With Songs for Nobodies, the Milwaukee Rep offers the experience of a lifetime. From your cozy seat in the newly renovated Stackner Cabaret, time turns back and Bethany Thomas brings to life the extraordinary voices of Judy Garland, Patsy Cline, Édith Piaf, Billie Holiday, and Maria Callas.
This remarkably challenging script raises a mirror to some of the icons that have shaped and influenced the image of womanhood throughout time, and in their reflection, shows us the ordinary lives which they touch. Joanna Murray-Smith's piece portrays these celebrities in vulnerable, not-so-glorious places - fixing a hemline in the ladies' room, caught off guard in their dressing rooms, performing at a concentration camp, drinking at a bar, being the 'other woman'. This strips away any pretense between them and 'normal' women we see in ourselves.
All photos by Michael Brosilow.
Thomas is no new face to the Rep. Longtime patrons may recognize her from The Color Purple, Ain't Misbehavin', Ragtime, Man of La Mancha, or A Christmas Carol. However, in Songs for Nobodies, Thomas reveals versatility beyond that which we've seen before.
Not only does the actress navigate the dialects (with dialect coach Clare Arena Haden) and personalities of these stars, but she parallels each with a drastically different woman of average stature. As each vocalist comes in and out of the story, Thomas captures their varied mannerisms and vocal stylings. The switches between characters are unbelievable - one moment, you're watching a simple British librarian recount her life, and then she's become La Mome, the Little Sparrow herself.
Music director and pianist Abdul Hamid and cellist Alicia Storin are tasked with the orchestrations of old jazz, traditional country, and so much in between. In a venue as intimate as the Stackner, there is nothing to distract audiences from a band. These musicians are right up there with Thomas, sitting among the hanging photos of the musicians they are playing with in the show. This masterful duo is unobtrusive on entrances and exits, floating through the air like a memory.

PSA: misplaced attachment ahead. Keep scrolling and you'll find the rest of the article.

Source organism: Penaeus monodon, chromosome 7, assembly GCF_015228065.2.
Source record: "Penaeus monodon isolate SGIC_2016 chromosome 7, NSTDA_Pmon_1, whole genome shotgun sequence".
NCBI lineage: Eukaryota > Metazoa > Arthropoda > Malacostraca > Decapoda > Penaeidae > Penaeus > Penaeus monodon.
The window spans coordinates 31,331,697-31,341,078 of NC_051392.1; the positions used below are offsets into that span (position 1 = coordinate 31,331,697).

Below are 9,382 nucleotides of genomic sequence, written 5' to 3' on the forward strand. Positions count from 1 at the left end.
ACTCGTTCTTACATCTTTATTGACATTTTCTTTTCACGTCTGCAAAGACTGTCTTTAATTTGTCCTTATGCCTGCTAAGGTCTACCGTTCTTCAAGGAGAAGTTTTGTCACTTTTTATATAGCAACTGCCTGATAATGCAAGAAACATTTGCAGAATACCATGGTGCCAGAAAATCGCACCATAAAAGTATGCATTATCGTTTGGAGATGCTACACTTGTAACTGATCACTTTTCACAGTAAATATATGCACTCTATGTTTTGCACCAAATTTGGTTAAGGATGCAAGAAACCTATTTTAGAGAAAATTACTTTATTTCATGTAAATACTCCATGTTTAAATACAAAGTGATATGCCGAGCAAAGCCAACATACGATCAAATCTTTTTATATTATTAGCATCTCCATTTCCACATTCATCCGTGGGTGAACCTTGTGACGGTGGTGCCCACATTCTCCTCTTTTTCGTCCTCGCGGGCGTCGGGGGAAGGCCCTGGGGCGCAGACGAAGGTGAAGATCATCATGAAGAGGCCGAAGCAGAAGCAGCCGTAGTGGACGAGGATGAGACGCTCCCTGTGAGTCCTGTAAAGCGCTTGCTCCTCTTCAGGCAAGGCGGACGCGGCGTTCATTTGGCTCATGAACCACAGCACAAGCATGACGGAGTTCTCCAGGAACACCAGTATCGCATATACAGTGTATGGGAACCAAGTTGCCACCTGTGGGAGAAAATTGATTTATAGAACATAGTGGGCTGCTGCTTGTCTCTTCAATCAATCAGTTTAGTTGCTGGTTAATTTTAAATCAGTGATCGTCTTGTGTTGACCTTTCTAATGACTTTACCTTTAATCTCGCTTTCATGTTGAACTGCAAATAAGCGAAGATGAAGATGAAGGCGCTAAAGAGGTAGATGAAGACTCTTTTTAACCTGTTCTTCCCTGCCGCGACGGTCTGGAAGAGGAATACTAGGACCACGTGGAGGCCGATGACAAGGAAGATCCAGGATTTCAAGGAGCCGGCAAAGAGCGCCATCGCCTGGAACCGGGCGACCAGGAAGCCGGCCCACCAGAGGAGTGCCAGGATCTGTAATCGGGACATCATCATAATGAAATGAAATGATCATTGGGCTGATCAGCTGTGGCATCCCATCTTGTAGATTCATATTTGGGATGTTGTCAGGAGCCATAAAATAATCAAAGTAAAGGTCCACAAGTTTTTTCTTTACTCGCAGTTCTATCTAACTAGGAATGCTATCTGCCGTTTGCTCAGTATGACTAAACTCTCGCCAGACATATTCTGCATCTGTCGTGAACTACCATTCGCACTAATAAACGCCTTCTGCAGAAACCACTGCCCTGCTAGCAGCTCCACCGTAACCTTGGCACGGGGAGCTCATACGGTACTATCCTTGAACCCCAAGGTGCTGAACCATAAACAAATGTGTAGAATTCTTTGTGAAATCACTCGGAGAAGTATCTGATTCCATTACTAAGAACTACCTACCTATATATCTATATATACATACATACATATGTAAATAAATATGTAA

The photographs are one of many details onstage that create a home fit for five stories, and ten lives. Stacks of books, antique perfume bottles, and venue posters fill the nooks and crannies of the brick space. As the show continues, Michelle Lilly's design seems to develop with more and more purpose. Every element is directly reflective of the text.
With director Laura Braza, for Nobodies drops all expectations of a one-woman show. The performance never feels self-indulgent, melodramatic, or long-winded. This is a humbled celebration of all women. It explores both heartbreak and humor, both desire and exhaustion. The script turns the everyday ups and downs of life into vivid poetry, and removes any unnecessary flourish from unattractive realities. The pace barrels ahead, pausing just enough to dwell on the sweeter moments.
Songs for Nobodies, despite being presented by one woman in one act, is representative of so many paths of life. Braza brings light to the best bits of humanity in her series of tableaus, never straying too far into exorbitant artistry. The production draws strength from its' simplicity. To be inspired to be more, to long for less, or to be just enough; all are written between the staff lines of familiar tunes. This is the piece for the stargazing dreamers. This is the piece for the self-identified settlers. This is the piece for any theatregoers with a beating heart, and a love of music.
Songs for Nobodies runs through November 4th at the Milwaukee Rep's Stackner Cabaret.